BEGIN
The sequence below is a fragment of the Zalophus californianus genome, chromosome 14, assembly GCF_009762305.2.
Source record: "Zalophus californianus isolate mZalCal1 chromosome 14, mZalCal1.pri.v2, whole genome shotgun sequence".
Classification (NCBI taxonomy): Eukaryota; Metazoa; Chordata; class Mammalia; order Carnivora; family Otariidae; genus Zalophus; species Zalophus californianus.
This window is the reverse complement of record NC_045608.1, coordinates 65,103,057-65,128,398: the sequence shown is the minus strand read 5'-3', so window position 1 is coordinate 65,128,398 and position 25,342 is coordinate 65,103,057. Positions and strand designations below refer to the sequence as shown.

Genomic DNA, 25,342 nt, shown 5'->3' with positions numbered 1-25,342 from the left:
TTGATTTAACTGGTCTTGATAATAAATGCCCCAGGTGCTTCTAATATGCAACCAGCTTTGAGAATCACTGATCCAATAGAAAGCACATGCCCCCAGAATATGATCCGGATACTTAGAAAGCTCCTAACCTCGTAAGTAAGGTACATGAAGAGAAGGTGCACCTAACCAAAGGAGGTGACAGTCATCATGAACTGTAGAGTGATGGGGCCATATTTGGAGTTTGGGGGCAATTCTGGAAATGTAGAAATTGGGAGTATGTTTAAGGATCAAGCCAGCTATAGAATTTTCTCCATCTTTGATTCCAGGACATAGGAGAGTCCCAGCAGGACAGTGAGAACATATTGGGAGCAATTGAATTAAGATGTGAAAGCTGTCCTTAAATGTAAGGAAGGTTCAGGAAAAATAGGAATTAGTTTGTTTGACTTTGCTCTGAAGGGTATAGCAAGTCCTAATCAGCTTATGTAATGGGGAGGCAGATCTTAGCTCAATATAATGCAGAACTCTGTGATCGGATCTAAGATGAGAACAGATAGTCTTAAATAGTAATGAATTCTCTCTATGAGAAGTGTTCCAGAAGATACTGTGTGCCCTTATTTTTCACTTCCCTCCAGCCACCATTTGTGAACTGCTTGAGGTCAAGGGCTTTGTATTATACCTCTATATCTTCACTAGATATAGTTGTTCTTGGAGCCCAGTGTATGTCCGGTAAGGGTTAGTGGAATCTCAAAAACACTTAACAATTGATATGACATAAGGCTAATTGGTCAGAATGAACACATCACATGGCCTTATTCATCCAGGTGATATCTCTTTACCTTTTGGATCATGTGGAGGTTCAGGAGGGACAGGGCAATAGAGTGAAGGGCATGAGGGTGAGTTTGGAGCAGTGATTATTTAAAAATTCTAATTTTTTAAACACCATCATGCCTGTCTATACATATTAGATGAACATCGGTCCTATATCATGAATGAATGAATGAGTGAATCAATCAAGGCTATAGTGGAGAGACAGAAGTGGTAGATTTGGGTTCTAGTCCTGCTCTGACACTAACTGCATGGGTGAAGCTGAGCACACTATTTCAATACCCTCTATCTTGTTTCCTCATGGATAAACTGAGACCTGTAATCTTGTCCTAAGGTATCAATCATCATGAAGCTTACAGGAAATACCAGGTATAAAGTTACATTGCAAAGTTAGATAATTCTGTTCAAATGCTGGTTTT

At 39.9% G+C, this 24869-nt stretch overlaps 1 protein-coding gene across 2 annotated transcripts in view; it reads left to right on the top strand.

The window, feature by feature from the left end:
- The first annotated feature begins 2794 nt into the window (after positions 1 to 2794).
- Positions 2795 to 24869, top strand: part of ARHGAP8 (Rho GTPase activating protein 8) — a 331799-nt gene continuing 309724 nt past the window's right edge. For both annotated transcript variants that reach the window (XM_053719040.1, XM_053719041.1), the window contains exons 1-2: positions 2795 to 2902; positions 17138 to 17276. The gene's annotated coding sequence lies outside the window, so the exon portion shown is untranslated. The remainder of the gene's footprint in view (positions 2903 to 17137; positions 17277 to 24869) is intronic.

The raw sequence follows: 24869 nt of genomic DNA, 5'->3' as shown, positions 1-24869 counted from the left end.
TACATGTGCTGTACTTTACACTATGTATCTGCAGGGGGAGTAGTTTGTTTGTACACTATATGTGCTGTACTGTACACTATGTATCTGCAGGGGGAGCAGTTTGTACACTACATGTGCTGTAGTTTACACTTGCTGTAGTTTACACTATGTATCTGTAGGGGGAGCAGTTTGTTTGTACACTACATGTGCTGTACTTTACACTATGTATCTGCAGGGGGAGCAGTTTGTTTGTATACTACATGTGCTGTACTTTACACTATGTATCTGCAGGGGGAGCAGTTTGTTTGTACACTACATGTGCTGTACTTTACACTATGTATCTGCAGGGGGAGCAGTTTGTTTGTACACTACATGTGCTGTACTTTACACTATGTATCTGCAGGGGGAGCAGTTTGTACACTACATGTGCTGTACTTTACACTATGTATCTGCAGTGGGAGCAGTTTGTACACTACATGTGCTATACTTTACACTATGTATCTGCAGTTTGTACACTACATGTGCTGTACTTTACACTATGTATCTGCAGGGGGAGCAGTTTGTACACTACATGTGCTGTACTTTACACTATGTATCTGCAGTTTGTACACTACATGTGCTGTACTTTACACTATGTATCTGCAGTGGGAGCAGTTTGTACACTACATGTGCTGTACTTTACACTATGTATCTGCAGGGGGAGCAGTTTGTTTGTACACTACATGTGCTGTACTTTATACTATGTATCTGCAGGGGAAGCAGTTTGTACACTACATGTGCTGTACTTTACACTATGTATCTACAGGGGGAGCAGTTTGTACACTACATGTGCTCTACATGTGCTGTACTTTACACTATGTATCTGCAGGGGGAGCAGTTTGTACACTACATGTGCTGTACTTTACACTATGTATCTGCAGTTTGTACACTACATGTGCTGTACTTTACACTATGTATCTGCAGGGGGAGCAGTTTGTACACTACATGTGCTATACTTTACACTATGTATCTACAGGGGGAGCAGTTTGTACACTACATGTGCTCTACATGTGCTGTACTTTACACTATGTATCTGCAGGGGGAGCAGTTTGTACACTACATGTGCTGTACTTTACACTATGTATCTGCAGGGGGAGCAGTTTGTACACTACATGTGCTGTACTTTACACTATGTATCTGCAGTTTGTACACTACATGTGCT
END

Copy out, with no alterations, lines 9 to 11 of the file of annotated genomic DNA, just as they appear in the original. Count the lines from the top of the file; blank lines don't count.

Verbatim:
- The first annotated feature begins 2794 nt into the window (after positions 1 to 2794).
- Positions 2795 to 24869, top strand: part of ARHGAP8 (Rho GTPase activating protein 8) — a 331799-nt gene continuing 309724 nt past the window's right edge. For both annotated transcript variants that reach the window (XM_053719040.1, XM_053719041.1), the window contains exons 1-2: positions 2795 to 2902; positions 17138 to 17276. The gene's annotated coding sequence lies outside the window, so the exon portion shown is untranslated. The remainder of the gene's footprint in view (positions 2903 to 17137; positions 17277 to 24869) is intronic.

The raw sequence follows: 24869 nt of genomic DNA, 5'->3' as shown, positions 1-24869 counted from the left end.